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Nepalese Origin Russian-born Dutch Grandmaster Anish Giri

Anish Giri (born June 28, 1994) is a Russian-born Dutch former chess prodigy and Grandmaster. He achieved the grandmaster title at the age of 14 years and 7 months. Giri is a four-time Dutch Chess Champion (2009, 2011, 2012 and 2015) and won the Corus Chess B Group in 2010. He has represented the Netherlands at three Chess Olympiads (2010, 2012, 2014). 

Personal life
Giri was born in St Petersburg on 28 June 1994 to a Nepalese father (Sanjay Giri), and a Russian mother (Olga Giri). In 2002, he moved to Sapporo, Japan with his parents and lived there until 2008. Since February 2008, Giri and his family have been living in Rijswijk, Netherlands where his father works at a research and consulting foundation. He has two sisters, Natasha and Ayusha. In June 2013, Giri finished high school at Grotius College in Delft. His favorite subjects included physics, mathematics, geography and history. He married Sopiko Guramishvili on 18 July 2015.

Chess career
Giri's first club was a local youth sport club 'DYUSH-2' in St. Petersburg, Russia. His trainers in this club were Asya Kovalyova and Andrei Praslov. He was a member of the Japan Chess Association and the Sapporo Chess Club during his stay in Japan. Giri developed quickly as a junior, his rating increasing rapidly between April 2006 and July 2010 from 2114 to 2672. Giri shared first place in the Russian Higher League Under-14s Boys Championship scoring 6.5/9, winning the St Petersburg Boys Under 16s and coming third in the Under 18s event in 2007. The next year saw him share first at the Blokadny St Petersburg Open and win the Petrograd Winter Open scoring 8.5/9. He followed with his first Grandmaster norm, achieved at the Intomart GfK Open sharing first with 7/9 in April 2008, sharing second at Kunsthalle GM Open and reaching his second Grandmaster norm at Groningen by sharing fourth place with 6.5/9.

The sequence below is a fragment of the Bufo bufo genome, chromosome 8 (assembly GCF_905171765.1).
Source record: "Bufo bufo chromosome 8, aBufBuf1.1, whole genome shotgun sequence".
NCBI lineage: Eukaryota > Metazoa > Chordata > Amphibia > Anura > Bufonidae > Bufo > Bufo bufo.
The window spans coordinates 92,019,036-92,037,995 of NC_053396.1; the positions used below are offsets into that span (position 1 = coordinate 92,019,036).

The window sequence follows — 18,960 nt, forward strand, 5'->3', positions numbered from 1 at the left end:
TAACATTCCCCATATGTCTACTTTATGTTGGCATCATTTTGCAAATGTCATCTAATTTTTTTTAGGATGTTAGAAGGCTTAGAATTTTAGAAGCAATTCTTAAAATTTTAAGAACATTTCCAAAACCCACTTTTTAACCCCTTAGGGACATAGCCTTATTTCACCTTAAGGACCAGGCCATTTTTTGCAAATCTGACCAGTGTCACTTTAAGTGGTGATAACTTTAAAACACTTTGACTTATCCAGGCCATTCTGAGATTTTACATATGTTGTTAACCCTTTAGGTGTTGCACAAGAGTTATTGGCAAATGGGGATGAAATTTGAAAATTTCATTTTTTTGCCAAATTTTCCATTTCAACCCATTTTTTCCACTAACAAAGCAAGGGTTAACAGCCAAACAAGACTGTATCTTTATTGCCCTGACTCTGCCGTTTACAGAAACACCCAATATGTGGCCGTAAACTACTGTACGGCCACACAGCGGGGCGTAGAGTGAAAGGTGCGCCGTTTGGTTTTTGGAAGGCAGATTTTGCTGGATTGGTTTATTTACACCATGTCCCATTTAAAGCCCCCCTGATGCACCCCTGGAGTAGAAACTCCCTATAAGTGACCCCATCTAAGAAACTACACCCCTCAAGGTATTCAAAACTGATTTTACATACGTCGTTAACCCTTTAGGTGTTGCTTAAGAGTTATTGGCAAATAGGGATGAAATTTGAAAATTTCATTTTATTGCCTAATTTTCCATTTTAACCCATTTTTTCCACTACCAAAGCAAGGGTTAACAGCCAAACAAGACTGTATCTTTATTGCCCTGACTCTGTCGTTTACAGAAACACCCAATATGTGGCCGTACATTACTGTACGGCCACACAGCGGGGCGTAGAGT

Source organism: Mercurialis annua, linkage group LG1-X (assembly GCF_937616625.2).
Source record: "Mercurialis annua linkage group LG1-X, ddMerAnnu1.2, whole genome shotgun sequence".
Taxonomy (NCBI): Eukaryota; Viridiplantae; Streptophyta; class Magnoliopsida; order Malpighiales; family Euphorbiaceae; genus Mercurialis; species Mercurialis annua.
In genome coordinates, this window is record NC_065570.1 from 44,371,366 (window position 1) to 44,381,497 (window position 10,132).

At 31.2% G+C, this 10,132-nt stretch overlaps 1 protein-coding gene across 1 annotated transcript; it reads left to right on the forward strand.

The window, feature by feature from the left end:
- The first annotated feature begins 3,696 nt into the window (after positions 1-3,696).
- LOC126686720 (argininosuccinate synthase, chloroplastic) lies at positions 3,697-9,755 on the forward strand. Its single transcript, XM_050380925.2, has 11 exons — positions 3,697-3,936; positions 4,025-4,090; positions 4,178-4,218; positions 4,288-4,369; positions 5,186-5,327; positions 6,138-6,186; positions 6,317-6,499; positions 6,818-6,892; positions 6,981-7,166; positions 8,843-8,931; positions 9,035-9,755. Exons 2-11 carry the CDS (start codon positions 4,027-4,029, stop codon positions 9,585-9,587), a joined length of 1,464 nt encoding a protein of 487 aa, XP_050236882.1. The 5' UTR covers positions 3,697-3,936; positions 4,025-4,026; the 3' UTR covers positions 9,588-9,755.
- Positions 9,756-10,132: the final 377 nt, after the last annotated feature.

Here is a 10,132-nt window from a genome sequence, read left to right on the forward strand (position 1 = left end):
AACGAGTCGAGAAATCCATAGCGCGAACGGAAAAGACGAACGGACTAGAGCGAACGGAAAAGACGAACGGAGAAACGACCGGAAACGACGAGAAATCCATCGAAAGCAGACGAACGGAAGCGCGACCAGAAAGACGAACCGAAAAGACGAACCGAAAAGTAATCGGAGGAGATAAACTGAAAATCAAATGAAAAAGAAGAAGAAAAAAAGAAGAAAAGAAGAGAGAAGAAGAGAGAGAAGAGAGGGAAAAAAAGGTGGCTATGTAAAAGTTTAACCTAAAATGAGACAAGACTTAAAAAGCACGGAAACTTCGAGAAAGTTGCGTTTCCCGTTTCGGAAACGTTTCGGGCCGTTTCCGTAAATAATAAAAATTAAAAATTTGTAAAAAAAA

Giri's first appearance at a major tournament came in his shared second place at Corus Chess Group C in January 2009 giving him his third GM norm, his Grandmaster status being confirmed in June. He also shared second at the Dutch Open, won the Dutch Championship and shared second at the Unive tournament. His performance in the previous year's Corus Chess Group C earned him a spot in Group B in 2010. He won the tournament with a score of 9/13, half a point ahead of Arkadij Naiditsch. Despite a disappointing result in the European Individual Championships, he drew a match with Nigel Short and won the Sigeman & Co tournament scoring 4.5/5, coming second in the Dutch Championships behind Erwin L'Ami and was one of the best scorers for the Rising Stars team during the NH tournament against the Experienced team, but was unable to qualify for the Melody Amber tournament, losing on tiebreaks against Nakamura. It was revealed in May 2010 that Giri had aided Viswanathan Anand in preparation for the World Chess Championship 2010 against challenger Veselin Topalov. 

Anand won the match 6.5-5.5 to retain the title. At his debut appearance at Tata Steel in 2011 he scored 6.5/13 and defeated Magnus Carlsen with Black in 22 moves. He also became Dutch champion for the second time and shared first place at Sigeman & Co with Wesley So and Hans Tikkanen. Despite being the lowest ranked player, Giri won the 2012 Reggio Emilia chess tournament, claimed his third Dutch championship and shared third place at the strong Biel Chess Festival.[12] His solid improvement continued with fourth place at the Reykjavik Open and a match victory against Vassily Ivanchuk at Leon in 2013. Giri took part in both the 2012/13 and 2014/15 FIDE Grand Prix cycles, but failed to qualify to the Candidates Tournament on both occasions. In 2014 Giri shared second place at the Tata Steel tournament, won individual bronze for his first board performance at the 41st Chess Olympiad in Tromso and finished second at the strong Qatar Masters Open. Giri's current coach is Vladimir Tukmakov. He was previously coached by Vladimir Chuchelov. 

Other interests and skills
Giri is fluent in Russian, English, Dutch and is moderately proficient in Japanese, Nepalese and German. He likes to play football and table tennis. He annotated a number of top games for the popular chess site ChessBase, and has written several articles, including analysis of his own games for chess magazines, such as New in Chess, 64 (chess magazine), and Schach Magazin 64. He used to be a columnist for the magazine ChessVibes Training. He has been regularly contributing to his own official website. In 2014, Anish Giri published his first book, My Junior Years In Chess.

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